The three groups (A, B and C) were comparable in age (P=0.316) and sex (P=0.472). The mean age of patients in group A was 20.7 years (range 3-47 years) with 32 males and 13 females, Mean age of patients in group B was 22.15 years (range14-39 years) with 9 male patients and 4 females . Mean age of patients in group C was 18.8 years (range 13-24 years) with 3 female and 2 males. Bacteriology: 18 segments had infection in (group B & C). A single organism was recovered from the discharge. In group B the organism was MSSA (methicillin sensitive staphylococcus aureus) in six segments, and MRSA (methicillin resistant staphylococcus aureus) in one segment and six segments had negative culture. In group C- MSSA was recovered from four segments and MRSA from one segment. Callus shape, pattern & density: In Group A -32 segments had fusiform (F), 59 had cylindrical (Cyl) and 5 had concave (Con) shape. None of the segments had central or lateral callus shapes. Regarding density 79 segments were homogenous (HOM), 19 were heterogeneous (HET). In callus pattern 95 segments were of normal (NOR) did density and 2 have callus deficient medially (NOR-DM) at the final follow- up. In Group B - 8 segments had cylindrical shaped callus, 5 had fusiform, and none had concave, lateral or central shaped callus.We found 11 segments with homogenous callus pattern and 2 with heterogeneous callus pattern. There were 11 segments with normal density, one with normal density callus deficient medially (NOR-DM) and one with normal density callus deficient anteriorly (NOR-DA). Group C did not differ significantly in its callus shape but differed significantly in its pattern and density from the other two groups (A & B). This group passed through lucent stage in two segments which later followed heterogeneous callus pathway after successful treatment (table 3).In this group five segments had cylindrical shape, one segment had homogenous callus pattern and four segments had heterogeneous callus pattern (P<0.05). One segment had normal density callus while three segments had normal density callus deficient anteriorly and medially (NOR-DAM). One segment had normal density callus deficient anteriorly (NOR-DA) at the final follow up (P =0.0001) in this group.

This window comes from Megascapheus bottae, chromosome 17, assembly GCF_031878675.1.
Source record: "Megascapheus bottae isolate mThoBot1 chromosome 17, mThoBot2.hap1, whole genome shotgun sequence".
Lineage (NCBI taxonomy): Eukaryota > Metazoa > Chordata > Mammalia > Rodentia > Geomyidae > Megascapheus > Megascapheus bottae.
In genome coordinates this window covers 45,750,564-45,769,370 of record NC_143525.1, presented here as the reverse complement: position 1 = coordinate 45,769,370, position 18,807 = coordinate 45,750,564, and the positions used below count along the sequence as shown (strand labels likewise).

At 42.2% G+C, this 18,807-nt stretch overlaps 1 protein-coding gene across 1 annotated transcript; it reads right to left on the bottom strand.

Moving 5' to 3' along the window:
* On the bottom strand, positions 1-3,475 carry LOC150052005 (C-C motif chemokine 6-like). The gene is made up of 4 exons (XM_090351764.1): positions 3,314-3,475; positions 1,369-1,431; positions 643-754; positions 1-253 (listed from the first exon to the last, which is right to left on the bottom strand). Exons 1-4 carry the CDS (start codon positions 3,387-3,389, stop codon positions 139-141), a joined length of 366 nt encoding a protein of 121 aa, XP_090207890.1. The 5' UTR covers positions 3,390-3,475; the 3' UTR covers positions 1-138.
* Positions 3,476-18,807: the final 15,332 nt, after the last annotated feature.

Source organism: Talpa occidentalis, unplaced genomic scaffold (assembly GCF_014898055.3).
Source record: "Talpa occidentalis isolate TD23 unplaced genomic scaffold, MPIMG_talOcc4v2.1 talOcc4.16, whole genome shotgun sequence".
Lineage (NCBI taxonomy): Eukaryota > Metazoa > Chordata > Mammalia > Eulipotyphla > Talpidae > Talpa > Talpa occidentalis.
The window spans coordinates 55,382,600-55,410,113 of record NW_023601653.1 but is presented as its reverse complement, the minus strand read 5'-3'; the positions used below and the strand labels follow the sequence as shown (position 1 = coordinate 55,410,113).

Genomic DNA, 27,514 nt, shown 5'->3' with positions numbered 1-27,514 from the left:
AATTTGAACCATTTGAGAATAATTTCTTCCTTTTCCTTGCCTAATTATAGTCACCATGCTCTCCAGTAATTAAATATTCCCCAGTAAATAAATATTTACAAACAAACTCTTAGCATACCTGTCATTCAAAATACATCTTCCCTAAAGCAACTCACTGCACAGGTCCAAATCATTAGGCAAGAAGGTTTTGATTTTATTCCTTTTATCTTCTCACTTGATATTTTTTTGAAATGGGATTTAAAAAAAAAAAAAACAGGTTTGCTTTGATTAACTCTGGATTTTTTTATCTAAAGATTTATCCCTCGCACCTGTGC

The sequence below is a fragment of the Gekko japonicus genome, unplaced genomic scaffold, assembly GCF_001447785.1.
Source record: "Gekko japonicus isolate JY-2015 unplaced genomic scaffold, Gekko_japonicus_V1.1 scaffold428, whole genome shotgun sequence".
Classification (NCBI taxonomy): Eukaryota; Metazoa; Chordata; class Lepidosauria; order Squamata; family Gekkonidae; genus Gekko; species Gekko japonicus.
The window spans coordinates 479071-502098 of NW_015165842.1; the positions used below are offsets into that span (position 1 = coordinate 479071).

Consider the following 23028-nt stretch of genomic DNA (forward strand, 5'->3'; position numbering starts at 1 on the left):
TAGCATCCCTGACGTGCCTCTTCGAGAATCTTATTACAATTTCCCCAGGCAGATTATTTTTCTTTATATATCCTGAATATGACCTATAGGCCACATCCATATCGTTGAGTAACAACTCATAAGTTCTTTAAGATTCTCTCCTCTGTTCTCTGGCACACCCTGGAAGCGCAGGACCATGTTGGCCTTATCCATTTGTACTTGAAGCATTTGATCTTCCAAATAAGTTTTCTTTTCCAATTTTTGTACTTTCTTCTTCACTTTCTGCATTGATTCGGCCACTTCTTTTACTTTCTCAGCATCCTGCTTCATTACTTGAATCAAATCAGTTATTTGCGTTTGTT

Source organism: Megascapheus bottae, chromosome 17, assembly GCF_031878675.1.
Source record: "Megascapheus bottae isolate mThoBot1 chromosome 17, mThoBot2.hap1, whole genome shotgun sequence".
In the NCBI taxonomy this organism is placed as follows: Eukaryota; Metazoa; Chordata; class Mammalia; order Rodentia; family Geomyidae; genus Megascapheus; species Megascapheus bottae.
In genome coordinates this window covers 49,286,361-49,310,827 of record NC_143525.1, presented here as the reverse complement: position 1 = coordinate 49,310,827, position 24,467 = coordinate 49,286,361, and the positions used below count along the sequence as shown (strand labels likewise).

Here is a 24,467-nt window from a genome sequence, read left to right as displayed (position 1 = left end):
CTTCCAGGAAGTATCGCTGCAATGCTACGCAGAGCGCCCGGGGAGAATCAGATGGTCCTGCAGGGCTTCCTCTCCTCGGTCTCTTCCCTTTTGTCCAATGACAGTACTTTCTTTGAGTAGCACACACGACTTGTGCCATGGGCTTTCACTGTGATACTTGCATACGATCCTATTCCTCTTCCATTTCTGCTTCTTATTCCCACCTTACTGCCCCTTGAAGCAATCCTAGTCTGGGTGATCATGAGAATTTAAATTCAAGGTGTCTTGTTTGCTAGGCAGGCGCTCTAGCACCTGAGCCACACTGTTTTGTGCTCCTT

Eighteen infected segments in this series were treated by variety of methods. Factors that influenced the treatment of infection included type of infection, primary disease, type of organism and its antibiotic sensitivity, integrity of the soft tissue, anatomical location, and to a large extent the patient’s attitude and desires. Despite these variables the methods of treatment can be divided into three groups. Group 1 consisted of six patients in whom the infection was considered to be amenable to conservative management and who were treated with antibiotics, aspiration, and incision and drainage, and without removal of the infected pin, wire or nail/rush pin. Group 2 comprised ten patients in whom the infected implant like half pin or wire or nail was removed. Incision & Drainage done and the length of the limb was maintained by thes external-fixator and appropriate antibiotics were administered for 7-14 days. Group 3 consisted of two patients in whom removal of infected implant and further infection control by antibiotic impregnated polymethylmethacrylate beads was done (fig 1), Antibiotics were then administered for 7-14 days either by intravenous or oral route. In our series we found that all the patients responded to the treatment and there was effective control of infection after above treatment.
During lengthening over an intra-medullary device, rod serves to maintain the alignment in both distraction and consolidation phases. The external devices are used to achieve length. There has been some hesitation in use of this approach because of the risk of producing a serious intra-medullary infection. As the intra-medullary foreign material is in continuity with the exterior through the pin tracts. Some studies reported a low infection rate and recommended the technique [11,12,13].